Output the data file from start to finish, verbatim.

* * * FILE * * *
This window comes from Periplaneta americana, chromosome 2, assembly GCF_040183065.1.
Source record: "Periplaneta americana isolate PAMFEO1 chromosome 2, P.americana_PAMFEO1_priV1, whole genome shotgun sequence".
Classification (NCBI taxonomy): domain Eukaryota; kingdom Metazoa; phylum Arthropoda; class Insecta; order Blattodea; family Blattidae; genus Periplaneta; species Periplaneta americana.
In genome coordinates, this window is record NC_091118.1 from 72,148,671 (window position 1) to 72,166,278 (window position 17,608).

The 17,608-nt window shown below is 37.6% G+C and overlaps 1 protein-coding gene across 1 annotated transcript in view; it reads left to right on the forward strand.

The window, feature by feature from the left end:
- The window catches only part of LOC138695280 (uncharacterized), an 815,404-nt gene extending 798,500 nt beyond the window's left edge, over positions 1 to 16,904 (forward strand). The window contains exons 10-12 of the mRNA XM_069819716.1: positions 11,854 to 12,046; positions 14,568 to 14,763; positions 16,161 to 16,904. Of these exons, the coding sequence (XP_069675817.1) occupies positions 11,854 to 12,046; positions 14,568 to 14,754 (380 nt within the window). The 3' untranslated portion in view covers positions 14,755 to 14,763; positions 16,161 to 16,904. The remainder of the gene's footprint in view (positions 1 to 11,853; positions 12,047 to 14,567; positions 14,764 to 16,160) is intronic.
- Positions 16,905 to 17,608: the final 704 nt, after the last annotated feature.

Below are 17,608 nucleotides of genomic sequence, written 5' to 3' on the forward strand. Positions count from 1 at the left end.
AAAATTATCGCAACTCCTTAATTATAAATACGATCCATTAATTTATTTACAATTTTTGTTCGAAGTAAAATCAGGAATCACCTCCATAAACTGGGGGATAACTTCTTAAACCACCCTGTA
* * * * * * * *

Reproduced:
This window comes from Periplaneta americana, chromosome 2, assembly GCF_040183065.1.
Source record: "Periplaneta americana isolate PAMFEO1 chromosome 2, P.americana_PAMFEO1_priV1, whole genome shotgun sequence".
Classification (NCBI taxonomy): domain Eukaryota; kingdom Metazoa; phylum Arthropoda; class Insecta; order Blattodea; family Blattidae; genus Periplaneta; species Periplaneta americana.
In genome coordinates, this window is record NC_091118.1 from 72,148,671 (window position 1) to 72,166,278 (window position 17,608).

The 17,608-nt window shown below is 37.6% G+C and overlaps 1 protein-coding gene across 1 annotated transcript in view; it reads left to right on the forward strand.

The window, feature by feature from the left end:
- The window catches only part of LOC138695280 (uncharacterized), an 815,404-nt gene extending 798,500 nt beyond the window's left edge, over positions 1 to 16,904 (forward strand). The window contains exons 10-12 of the mRNA XM_069819716.1: positions 11,854 to 12,046; positions 14,568 to 14,763; positions 16,161 to 16,904. Of these exons, the coding sequence (XP_069675817.1) occupies positions 11,854 to 12,046; positions 14,568 to 14,754 (380 nt within the window). The 3' untranslated portion in view covers positions 14,755 to 14,763; positions 16,161 to 16,904. The remainder of the gene's footprint in view (positions 1 to 11,853; positions 12,047 to 14,567; positions 14,764 to 16,160) is intronic.
- Positions 16,905 to 17,608: the final 704 nt, after the last annotated feature.

Below are 17,608 nucleotides of genomic sequence, written 5' to 3' on the forward strand. Positions count from 1 at the left end.
AAAATTATCGCAACTCCTTAATTATAAATACGATCCATTAATTTATTTACAATTTTTGTTCGAAGTAAAATCAGGAATCACCTCCATAAACTGGGGGATAACTTCTTAAACCACCCTGTA